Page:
Wearable Technology Helps Seniors Live At Home Longer

Wearable technology is the latest thing in the high-tech world, and the innovative gadgets aren’t just for swimmers or long-distance runners. Wearable technology can help elderly people maintain a healthy, independent lifestyle and remain in their own homes for as long as possible.

Wearable Technology—What is it?

Wearable technology consists of computerized or electronic devices that are worn by the user, often in the form of jewelry, wristbands, watches or sunglasses.

While some forms of wearable technology allow the wearer to follow weather alerts, analyze a golf swing or take videos on-the-spot, most users are interested in technology that improves day-to-day living. For elderly people, this can mean monitoring daily activities and health conditions without sacrificing quality of life.

Active seniors and baby boomers benefit from fitness trackers—fitness and personal health devices that track distance, number of steps, heart rate, blood pressure and respiration.

How Can Wearable Technology Help My Elderly Family Member?

Certain devices are programmable so that a health care professional can monitor at-risk seniors or seniors with chronic illness or dementia. The real-time data is transmitted wirelessly, enabling early intervention and preventing possible complications and trips to the hospital or emergency room.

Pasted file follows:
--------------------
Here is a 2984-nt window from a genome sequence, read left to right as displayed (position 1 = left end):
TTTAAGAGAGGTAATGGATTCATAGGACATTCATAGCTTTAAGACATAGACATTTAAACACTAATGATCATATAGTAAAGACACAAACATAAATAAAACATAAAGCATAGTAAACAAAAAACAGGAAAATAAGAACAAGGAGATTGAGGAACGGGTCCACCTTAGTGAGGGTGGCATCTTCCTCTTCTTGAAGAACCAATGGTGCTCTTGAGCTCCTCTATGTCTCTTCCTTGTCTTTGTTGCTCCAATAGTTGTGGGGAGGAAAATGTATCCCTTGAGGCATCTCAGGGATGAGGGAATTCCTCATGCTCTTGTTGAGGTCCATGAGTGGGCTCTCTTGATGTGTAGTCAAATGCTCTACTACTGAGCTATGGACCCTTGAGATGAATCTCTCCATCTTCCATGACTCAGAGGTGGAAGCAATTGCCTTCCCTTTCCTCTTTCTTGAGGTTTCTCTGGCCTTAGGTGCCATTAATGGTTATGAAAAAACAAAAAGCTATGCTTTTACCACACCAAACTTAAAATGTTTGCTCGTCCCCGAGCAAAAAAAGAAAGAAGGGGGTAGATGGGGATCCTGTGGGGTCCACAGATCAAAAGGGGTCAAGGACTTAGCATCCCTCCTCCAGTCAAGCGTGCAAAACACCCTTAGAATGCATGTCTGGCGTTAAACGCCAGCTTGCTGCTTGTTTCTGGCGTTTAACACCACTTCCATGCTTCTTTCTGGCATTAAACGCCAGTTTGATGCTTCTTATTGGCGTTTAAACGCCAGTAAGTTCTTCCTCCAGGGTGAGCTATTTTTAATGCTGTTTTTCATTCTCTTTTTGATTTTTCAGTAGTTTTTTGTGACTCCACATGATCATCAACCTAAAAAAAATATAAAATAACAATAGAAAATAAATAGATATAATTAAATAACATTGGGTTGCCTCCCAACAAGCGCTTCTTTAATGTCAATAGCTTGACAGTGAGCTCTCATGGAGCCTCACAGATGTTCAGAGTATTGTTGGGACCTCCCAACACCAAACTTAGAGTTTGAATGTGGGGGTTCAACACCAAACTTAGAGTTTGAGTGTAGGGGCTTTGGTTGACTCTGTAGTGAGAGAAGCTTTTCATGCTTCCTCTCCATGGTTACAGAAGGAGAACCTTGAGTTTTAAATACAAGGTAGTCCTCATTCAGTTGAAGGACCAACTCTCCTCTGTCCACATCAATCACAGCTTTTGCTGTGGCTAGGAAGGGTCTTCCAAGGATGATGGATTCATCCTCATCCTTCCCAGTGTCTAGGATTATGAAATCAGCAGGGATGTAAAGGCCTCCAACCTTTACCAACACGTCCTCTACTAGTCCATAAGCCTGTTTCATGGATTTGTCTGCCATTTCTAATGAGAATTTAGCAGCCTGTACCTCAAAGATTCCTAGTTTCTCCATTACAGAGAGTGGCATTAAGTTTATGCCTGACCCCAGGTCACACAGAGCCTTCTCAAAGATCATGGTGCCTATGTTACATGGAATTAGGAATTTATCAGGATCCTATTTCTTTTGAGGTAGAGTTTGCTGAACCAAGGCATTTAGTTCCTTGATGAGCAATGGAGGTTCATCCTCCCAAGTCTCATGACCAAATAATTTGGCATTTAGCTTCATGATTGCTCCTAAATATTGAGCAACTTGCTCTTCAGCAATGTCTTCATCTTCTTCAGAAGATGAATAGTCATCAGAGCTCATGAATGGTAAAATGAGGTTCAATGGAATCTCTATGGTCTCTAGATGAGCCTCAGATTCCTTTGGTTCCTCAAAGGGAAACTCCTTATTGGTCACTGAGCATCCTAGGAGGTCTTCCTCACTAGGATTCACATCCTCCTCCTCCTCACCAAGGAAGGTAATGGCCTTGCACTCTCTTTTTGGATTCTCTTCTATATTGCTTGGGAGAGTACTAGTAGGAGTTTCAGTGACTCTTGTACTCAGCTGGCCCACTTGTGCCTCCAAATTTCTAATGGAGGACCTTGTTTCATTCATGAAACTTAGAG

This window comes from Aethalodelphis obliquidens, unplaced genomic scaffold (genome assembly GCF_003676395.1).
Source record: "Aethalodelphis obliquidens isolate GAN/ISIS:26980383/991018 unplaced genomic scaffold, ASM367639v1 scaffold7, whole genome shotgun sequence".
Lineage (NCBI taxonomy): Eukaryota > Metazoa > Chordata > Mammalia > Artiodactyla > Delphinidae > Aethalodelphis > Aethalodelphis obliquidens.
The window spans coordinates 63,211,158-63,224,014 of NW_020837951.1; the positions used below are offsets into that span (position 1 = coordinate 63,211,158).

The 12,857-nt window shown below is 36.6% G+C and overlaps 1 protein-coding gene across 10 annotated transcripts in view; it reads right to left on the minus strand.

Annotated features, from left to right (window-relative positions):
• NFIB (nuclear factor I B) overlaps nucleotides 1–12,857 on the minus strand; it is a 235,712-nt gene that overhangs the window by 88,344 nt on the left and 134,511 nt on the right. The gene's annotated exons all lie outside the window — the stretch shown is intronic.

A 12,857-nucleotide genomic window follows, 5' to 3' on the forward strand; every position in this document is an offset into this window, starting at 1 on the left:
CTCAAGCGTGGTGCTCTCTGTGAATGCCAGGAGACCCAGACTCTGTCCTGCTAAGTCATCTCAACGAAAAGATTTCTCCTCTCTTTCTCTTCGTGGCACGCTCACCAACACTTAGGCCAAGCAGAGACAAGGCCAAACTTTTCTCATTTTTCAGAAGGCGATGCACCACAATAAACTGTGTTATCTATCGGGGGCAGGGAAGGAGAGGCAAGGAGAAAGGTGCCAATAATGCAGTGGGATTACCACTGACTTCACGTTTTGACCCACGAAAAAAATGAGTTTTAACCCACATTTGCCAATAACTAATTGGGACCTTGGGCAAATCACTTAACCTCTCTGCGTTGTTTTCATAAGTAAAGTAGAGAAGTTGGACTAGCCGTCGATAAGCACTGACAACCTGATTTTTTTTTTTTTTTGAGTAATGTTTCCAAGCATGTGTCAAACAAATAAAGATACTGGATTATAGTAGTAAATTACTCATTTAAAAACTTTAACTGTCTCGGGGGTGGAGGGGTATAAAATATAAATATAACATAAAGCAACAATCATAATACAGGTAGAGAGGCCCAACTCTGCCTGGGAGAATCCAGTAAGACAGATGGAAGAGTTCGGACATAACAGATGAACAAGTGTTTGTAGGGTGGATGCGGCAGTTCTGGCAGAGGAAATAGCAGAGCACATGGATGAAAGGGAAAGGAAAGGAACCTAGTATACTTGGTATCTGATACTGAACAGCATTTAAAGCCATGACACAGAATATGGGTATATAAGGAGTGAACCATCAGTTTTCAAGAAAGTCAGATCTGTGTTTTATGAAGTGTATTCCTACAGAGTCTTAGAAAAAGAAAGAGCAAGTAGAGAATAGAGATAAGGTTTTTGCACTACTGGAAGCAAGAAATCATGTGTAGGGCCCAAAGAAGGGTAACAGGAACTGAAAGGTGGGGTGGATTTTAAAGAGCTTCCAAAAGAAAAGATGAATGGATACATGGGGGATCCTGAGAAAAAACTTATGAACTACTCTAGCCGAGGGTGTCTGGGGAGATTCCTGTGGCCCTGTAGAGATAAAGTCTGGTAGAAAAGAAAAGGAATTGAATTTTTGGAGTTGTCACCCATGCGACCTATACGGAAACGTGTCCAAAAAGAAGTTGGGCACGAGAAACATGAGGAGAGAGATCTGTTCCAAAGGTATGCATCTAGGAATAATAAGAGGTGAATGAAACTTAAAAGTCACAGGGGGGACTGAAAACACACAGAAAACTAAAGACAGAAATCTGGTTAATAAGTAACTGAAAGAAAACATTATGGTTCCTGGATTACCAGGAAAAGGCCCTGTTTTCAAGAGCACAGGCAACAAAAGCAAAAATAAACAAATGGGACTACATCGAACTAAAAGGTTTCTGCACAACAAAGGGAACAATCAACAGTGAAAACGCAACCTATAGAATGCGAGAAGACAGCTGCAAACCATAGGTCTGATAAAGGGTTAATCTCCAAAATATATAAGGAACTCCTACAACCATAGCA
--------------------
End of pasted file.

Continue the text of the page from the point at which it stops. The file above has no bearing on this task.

Wearable technology can provide information about vital signs, blood sugar, food intake, hydration, exercise, medications and sleep. While the data is critical for caregivers and health care providers, it can also help seniors be proactive about their own health.

Newer types of wearable technology, usually worn around the wrist, act as sensors that send and receive signals from other sensors placed at various locations in the senior’s home or living area. If the sensor indicates that the wearer has fallen, it sends an immediate message to caretakers or family members.

Some devices are so advanced that they can monitor the wearer’s typical day-to-day activity. If behavior is erratic or the wearer deviates from his usual pattern or schedule, the device can send a message to a family member or primary contact person via text, email or web page.
As technology changes at lightning speed, wearable devices become even more sophisticated and easier to use. Some devices have an extremely long battery life and others are waterproof. Wearable technology expected to be available soon includes devices that can control body temperature or track number of coughs or trips to the bathroom.

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